At U.S. Open, Francesca Schiavone's embrace of ballperson Brian Shu becomes global sensation

Francesca Schiavone of Italy hugs a ball boy

Francesca Schiavone of Italy hugs a ball boy during her first round women's singles match against Serena Williams on Day One of the 2013 U.S. Open. (Aug. 26, 2013) (Credit: Getty Images)

With a single hug on Monday, a U.S. Open ballperson from Queens has become a global sensation.

During a tough loss to reigning champion Serena Williams, Italian player Francesca Schiavone suddenly took comfort on the shoulder of ballperson Brian Shu, 30.

Shu, from Forest Hills, allowed the brief embrace as the crowd cooed, "Aaaawww."

"I was kind of shocked," the 10-year tournament veteran said last night. "I thought she wanted the ball."

He added, "We're not supposed to engage with the players. . . . But I thought it was a great moment."

Schiavone, 33, who lost in straight sets 6-0, 6-1, told reporters afterward that it was "just a joke."

"I don't need a hug in that moment. I need a game, points. . . . I went to the ball boy to say, 'Well, that's tough.' "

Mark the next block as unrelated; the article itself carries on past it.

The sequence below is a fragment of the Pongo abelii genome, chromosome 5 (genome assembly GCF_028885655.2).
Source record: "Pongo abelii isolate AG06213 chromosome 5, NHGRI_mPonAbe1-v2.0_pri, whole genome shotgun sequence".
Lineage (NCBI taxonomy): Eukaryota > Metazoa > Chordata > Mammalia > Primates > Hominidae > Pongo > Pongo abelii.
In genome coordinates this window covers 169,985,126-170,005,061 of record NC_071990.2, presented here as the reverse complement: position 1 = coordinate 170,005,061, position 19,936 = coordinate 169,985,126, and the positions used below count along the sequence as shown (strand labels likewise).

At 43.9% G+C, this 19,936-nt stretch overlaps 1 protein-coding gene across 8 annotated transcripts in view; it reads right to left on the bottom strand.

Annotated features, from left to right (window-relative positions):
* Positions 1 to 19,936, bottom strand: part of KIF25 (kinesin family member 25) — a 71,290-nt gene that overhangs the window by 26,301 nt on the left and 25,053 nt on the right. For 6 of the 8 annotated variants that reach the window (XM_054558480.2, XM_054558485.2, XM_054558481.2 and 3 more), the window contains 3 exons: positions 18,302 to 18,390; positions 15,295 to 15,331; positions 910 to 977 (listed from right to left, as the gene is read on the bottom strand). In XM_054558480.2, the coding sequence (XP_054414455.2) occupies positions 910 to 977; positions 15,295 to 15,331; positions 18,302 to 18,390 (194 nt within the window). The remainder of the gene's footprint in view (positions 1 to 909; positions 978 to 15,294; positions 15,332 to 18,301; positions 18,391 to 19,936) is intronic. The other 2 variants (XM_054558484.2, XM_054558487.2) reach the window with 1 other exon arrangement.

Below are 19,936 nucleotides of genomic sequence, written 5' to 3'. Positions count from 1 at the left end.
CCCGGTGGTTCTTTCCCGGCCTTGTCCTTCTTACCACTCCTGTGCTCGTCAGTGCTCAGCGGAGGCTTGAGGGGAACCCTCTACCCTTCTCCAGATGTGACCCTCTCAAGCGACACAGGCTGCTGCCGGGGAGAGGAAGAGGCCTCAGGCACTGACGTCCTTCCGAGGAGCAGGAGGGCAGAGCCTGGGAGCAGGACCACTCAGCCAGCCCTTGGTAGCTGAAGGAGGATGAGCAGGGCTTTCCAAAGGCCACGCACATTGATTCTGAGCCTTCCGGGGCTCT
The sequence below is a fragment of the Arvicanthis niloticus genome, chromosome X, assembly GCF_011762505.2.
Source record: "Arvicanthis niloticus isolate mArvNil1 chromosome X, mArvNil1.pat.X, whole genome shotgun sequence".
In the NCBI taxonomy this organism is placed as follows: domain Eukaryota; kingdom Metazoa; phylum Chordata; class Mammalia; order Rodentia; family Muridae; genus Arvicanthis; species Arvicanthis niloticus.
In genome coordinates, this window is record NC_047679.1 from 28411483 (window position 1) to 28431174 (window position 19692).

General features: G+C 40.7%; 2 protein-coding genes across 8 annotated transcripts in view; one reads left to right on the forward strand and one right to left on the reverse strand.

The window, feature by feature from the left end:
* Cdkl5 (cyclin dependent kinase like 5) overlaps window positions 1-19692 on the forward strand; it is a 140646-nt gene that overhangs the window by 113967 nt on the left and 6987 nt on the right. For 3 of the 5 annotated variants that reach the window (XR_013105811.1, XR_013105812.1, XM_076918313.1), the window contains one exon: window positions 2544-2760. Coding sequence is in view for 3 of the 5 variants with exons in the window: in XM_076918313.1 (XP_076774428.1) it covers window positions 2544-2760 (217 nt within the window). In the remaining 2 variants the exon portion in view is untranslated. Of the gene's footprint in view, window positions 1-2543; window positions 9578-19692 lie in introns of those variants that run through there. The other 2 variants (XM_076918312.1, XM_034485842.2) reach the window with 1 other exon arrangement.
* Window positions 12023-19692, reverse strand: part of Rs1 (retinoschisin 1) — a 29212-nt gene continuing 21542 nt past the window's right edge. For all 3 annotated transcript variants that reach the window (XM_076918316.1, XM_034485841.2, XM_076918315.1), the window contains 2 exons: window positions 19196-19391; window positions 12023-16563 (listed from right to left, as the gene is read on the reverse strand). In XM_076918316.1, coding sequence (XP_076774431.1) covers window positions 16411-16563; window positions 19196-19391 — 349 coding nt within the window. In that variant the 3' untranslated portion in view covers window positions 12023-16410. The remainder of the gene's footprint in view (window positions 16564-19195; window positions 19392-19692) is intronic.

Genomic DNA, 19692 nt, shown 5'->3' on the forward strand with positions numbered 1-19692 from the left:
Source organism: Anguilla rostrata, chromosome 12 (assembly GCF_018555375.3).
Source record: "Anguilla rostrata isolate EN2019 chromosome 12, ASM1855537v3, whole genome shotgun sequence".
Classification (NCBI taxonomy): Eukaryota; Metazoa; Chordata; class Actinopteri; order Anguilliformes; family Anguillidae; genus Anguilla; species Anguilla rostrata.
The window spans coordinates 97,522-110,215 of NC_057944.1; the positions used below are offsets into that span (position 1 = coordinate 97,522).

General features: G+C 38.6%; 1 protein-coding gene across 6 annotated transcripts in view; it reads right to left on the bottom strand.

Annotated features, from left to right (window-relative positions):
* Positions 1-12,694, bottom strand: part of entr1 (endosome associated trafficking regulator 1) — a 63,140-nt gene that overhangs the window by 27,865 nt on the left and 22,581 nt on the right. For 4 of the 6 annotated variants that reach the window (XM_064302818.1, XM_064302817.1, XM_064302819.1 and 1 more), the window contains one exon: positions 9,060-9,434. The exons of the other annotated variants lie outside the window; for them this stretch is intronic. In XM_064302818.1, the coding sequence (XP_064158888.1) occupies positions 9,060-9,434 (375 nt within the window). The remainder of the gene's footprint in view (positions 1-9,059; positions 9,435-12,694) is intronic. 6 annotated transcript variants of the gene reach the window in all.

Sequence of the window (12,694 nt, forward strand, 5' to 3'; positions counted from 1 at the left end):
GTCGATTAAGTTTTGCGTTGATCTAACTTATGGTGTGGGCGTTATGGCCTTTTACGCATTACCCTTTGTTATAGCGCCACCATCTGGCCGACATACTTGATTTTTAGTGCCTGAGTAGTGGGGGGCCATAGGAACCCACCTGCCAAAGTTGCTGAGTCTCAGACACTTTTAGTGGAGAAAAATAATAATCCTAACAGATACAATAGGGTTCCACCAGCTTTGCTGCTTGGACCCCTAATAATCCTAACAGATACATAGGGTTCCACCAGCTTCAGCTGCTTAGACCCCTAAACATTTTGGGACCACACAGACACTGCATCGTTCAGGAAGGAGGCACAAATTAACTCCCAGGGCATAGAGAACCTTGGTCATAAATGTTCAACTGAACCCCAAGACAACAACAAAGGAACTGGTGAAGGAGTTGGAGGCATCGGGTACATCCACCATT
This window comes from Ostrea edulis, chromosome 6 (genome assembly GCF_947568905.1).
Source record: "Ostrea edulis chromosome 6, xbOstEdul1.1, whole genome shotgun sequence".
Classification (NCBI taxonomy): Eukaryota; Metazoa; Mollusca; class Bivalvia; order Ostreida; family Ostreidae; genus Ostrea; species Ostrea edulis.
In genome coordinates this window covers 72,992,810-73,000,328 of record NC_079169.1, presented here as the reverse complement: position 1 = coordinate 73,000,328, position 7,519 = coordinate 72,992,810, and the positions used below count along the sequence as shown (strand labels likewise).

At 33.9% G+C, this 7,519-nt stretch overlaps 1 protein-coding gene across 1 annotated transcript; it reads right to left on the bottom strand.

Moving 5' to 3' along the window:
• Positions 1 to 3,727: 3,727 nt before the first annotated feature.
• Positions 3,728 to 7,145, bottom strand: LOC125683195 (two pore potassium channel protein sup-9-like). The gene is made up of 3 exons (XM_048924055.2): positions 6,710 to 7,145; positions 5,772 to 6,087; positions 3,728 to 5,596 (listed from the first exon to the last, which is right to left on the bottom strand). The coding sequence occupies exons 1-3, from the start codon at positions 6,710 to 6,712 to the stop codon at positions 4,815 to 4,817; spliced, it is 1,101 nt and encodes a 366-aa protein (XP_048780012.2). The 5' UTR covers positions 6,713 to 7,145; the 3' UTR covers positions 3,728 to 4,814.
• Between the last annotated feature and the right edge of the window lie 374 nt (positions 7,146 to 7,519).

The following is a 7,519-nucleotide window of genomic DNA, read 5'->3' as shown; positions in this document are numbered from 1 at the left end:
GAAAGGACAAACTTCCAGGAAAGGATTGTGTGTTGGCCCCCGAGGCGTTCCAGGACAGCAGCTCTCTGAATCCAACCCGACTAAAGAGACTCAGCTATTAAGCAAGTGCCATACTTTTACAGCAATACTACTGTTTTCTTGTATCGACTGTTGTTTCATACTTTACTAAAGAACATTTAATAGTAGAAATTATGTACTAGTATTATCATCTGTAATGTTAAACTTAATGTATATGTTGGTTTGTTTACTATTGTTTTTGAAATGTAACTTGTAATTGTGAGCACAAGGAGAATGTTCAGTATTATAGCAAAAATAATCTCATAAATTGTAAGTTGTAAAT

Shu, holding tennis balls in his left hand at the time, initially looked startled as Schiavone approached. But then he smiled -- and even patted her back with his right hand.

U.S. Tennis Association officials told him he handled himself professionally, and friends have congratulated him on his newfound fame, said Shu, who works for a marketing company.

His favorite moment as a U.S. Open ballperson, he said, is still the 2011 semifinal between his favorite player, Roger Federer, and top rival Novak Djokovic.

"But this is a close second," Shu said.

advertisement | advertise on newsday

Tennis videos

Newsday Sports on Facebook

advertisement | advertise on newsday